Use this URL to cite or link to this record in EThOS: https://ethos.bl.uk/OrderDetails.do?uin=uk.bl.ethos.772917
Title: Exploiting the role of coke in catalytic transformations
Author: Al-Shathr, Ali
ISNI:       0000 0004 7960 3719
Awarding Body: University of Sheffield
Current Institution: University of Sheffield
Date of Award: 2019
Availability of Full Text:
Access from EThOS:
Access from Institution:
Abstract:
Global population growth over recent decades has played a crucial role in the increase in demand for hydrocarbon derivatives. The alkylation of aromatics with olefins over zeolite catalysts is applied extensively in the chemical industry, particularly in the production of detergents. However, during this catalytic transformation, carbonaceous residues are formed and accumulate in and/or on the zeolite pores. This complex carbonaceous product is called 'coke' and is the primary reason for catalyst deactivation. Several economic problems occur as a result of coke formation because it is costly to replace or regenerate the zeolite catalyst due to the need to shut down the process which results in the loss of time and money. In addition to the predominate role of coke as a deactivating agent, number of recent studies have focused on the positive role of coke in enhancing catalytic performance in reactions such as alkylation and isomerisation. The overall aim of this thesis is to understand the role of coke that is formed during the catalytic alkylation of toluene with 1-heptene through studying the influence of controlled pre-coking modifications on 2- heptyltoluene selectivity and investigating the kinetics of toluene alkylation with 1- heptene over HY5.1 (SiO2/Al2O3 mole ratio: 5.1:1). Several approaches have been investigated with the aim of limiting coke formation through the modification of a range of zeolites. These include the formation mesopores; reduction in acidity; covering the external acid sites with bulky molecules; and controlled pre-coking of active sites. Desilication causes the formation of mesopores in the catalyst structure; these are larger than micropores, and hence are able to collect more coke. This contributed to enhancing the selectivity to 2- heptyltoluene from ~33 % to ~39 %. The reaction over dealuminated HY30 (SiO2/Al2O3 mole ratio is 30:1) illustrated an improvement in 2-heptyltoluene selectivity from ~31 % to ~36 % with slightly decreased carbon deposits. Toluene alkylation over silylated HY5.1 and HY30 showed a significant enhancement in 2- heptyltoluene selectivity from ~27 % to ~34 % for HY5.1 and from ~31 % to ~35 % for HY30 concomitant with a reasonable reduction in the percentage of coke. Toluene and 1-heptene are employed as model coke pre-cursors for toluene alkylation with 1-heptene. The results obtained from thermal characterisation techniques showed that the structure of carbonaceous deposits that are formed from toluene pre-coking are graphitic-like. Toluene pre-coked HY zeolite showed enhanced selectivity to 2-heptyltoluene (from ~26 % to ~33 % and from ~33 % to ~39 % for HY5.1 and HY30 respectively) with a significant decrease in the amount of coke formed. A kinetic study investigated 1-heptene isomerisation and toluene alkylation over fresh HY5.1 zeolite. This revealed that the activation energies of the alkylation reaction step 25-30 kJ mol-1 are higher than those of the isomerisation steps 15- 20 kJ mol-1. Moreover, the higher reaction temperature 90 ºC and higher contact time 7.04 g min mol-1 resulted in a slight decrease in the amount of coke alongside increasing in 1-heptene conversion from ~60 % to ~98 % and an increase in selectivity to 2-heptyltoluene from ~12 % to ~28 %. In summary, pre-coking treatment could be considered for implementation in industrial operations because it is a useful method to enhance the selectivity and yield of monoheptyltoluene through toluene alkylation with 1-heptene and also because it decreases the amount of coke deposited during the reaction.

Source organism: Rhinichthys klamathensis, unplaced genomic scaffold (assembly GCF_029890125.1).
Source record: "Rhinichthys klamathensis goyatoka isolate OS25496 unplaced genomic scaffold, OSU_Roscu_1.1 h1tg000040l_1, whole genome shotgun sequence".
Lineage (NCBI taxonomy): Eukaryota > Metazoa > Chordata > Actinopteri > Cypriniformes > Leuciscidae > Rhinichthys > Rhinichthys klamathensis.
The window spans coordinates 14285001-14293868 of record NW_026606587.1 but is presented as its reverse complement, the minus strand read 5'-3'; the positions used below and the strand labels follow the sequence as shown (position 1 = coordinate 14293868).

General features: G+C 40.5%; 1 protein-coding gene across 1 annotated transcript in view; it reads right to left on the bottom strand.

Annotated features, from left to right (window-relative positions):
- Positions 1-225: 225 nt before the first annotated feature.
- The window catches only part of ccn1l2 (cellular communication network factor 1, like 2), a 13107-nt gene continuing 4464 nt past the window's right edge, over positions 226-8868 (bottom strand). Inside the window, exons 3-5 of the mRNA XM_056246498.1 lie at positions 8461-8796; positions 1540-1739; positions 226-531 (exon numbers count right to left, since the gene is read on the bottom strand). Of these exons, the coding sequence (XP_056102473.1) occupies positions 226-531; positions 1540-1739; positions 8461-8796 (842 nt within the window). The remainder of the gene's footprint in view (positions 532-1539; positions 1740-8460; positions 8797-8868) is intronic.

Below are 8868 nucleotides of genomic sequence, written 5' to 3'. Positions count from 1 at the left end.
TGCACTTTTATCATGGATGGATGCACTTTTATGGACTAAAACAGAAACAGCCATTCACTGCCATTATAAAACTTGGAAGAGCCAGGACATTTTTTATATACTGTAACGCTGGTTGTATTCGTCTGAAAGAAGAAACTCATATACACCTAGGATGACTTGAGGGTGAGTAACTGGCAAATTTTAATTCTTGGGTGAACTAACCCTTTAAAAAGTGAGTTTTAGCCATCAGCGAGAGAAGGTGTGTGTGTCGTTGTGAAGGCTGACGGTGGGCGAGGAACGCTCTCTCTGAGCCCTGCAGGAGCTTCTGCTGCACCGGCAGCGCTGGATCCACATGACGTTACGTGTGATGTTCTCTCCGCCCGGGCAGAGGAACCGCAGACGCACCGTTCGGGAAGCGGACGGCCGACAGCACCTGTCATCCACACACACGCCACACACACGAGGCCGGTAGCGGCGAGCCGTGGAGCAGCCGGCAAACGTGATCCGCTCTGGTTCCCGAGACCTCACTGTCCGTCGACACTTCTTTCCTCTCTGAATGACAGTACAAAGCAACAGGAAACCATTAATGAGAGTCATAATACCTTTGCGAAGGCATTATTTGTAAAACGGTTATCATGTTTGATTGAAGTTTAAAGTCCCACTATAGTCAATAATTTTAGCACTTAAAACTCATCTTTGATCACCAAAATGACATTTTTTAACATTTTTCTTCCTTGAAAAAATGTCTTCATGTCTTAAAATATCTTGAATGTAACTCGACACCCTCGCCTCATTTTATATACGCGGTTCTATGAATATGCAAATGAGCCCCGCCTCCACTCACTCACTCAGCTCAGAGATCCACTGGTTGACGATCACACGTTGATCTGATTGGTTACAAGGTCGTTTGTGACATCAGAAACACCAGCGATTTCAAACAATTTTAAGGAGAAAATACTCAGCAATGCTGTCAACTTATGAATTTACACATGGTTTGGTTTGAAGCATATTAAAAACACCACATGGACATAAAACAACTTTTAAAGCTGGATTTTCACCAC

Supervisor: McGregor, James Sponsor: Not available
Qualification Name: Thesis (Ph.D.) Qualification Level: Doctoral
EThOS ID: uk.bl.ethos.772917  DOI: Not available
Share: